Chris Petersen, a one-time candidate for the USC job, thoroughly out-coached his predecessor at Washington, Steve Sarkisian, in a 17-12 triumph over USC, an 18-point favorite.
The only misstep coach Chris Petersen made in the run-up to the USC game was rhetorical, saying the 17th-ranked Trojans were “very underrated.” No, they weren’t. But the freshman-pickled Huskies had to prove him wrong. As important, they had to prove that Petersen’s program was going in the right direction by delivering a signature win.
Until Thursday night, the Huskies under Petersen beat only the teams they were favored to beat, and lost every game in which opponents were favored. But as an ESPN national television audience, which included many kids in the fertile recruiting grounds of the Southland, watched, the 18-point underdog Huskies delivered on the optimism that surrounded Petersen’s hire with 17-12 grinder of a triumph at the legendary Coliseum.
Two freshmen, QB Jake Browning and RB Myles Gaskin, gave the offense just enough to survive while the defense powered down a Trojans offense that led the Pac-12 Conference with 47 points a game.
Just as important, Huskies fans can offer their thanks to Steve Sarksian for three things:
Why Sarkisian kept forcing his playcalling to QB Cody Kessler’s passing, when the Huskies defense had him made, while ignoring a running game that gashed UW several times, will remain one of the great mysteries of the Pac-12’s second century.
But at least he was honest about it, which is a valued trait for anyone who might be a recovering alcoholic.
“We didn’t coach well enough and play well enough to win the game,” he said. “This one at end of the day is on me.”
Meanwhile, Petersen, his roster loaded with players from the greater Los Angeles area, most of whom would have sold their souls for a chance to be a Trojan, reveled in helping deliver the next-best thing: Beating the Trojans.
“The guys are fired up,” he said. “They have a lot of respect for the USC players, coaches and program. That’s why they’re excited.”
Half of the roster was recruited to Washington by Sarkisian, whose dash to his “dream job” of USC in 2013 left some genuinely hurt feelings. But expression of those feelings in words is not allowed in the macho protocol of college football.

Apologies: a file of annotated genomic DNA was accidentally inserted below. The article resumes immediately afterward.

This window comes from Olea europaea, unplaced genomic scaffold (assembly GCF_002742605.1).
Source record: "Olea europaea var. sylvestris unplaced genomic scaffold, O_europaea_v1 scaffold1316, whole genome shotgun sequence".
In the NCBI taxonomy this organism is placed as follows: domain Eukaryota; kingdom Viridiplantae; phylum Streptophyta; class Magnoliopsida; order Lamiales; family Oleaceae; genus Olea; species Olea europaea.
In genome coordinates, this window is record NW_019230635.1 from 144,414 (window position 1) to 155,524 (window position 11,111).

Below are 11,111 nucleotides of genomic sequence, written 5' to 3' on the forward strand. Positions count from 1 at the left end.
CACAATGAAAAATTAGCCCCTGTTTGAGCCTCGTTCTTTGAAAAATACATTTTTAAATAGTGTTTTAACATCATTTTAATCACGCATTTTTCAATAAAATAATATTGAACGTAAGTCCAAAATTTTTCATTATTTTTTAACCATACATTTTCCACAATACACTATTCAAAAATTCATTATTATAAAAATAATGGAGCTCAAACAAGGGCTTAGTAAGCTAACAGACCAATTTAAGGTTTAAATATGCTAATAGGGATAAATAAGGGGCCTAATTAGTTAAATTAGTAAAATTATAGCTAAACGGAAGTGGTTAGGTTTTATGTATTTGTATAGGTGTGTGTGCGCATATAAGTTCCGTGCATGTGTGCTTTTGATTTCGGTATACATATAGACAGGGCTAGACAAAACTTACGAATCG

But deeds? That’s OK.
Deeds were especially apparent from the defense, which sacked Kessler on USC’s first play from scrimmage, the first of five throw-downs of the one-time Heisman Trophy candidate. He was picked twice and the Trojans were held to an astonishing 1-for-13 on third downs.
The second consecutive home loss (Stanford won 41-31 two weeks ago) for USC produced heavy boos and early departures from impatient fans who have been cool to Sarkisian’s hire almost from the beginning.
“This is going to test the character of a lot of guys,” Kessler told reporters after the game. “This one hurts. It hurts. I’m not going to lie.”
The two biggest defensive moments came after USC’s only touchdown drive of the game concluded with a one-yard run by RB Ronald Jones to cut the lead to 17-12 with 12:02 left in the game. The UW offense went three and out to help swing the momentum heavily in favor of USC.
With plenty of time left to sustain a drive on the ground for a go-ahead touchdown, USC inexplicably called three passes, only one of which was completed, for four yards. A secondary enhanced by the return from injury of CB Budda Baker offered great coverage while Kessler was pressured to throw quickly. The Trojans punted.
The Huskies again went three and out, and this time the Trojans traveled all the way to the Washington 25-yard line. But on third-and-five, Kessler was sacked a fifth time, this by LB Travis Feeney. The yardage loss was critical, because PK Alex Wood, a walk-on from Mercer Island High School, missed a 46-yard field goal when the ball hit the crossbar with 3:44 left.
Petersen was thrilled with the defensive feat, particularly after the Huskies offense came away empty from three drives in the first quarter that began on the USC side of the field, surely an omen for eventual failure. But no.
“We got some heat on Cody, and our secondary was right there on them, contesting everything,” he said. “We tackled well and hunted in packs.
“We had a great energy. Sometimes when you start fast, you wear down. They didn’t. There’s lots of lessons to be learned tonight.”
Perhaps the biggest lesson was that, contrary to the grumblings from some Huskies fans, the Washington job was not too big for Petersen and his staff, imported nearly intact from Boise State.
Another lesson might be that the USC job might be too big for Sarkisian, who had just learned an equally embarrassing lesson in August: Never mix alcohol with meds.
He may also have learned that in moving from job to job, it is best to go out of conference, so the hurt feelings left behind have a harder time catching up.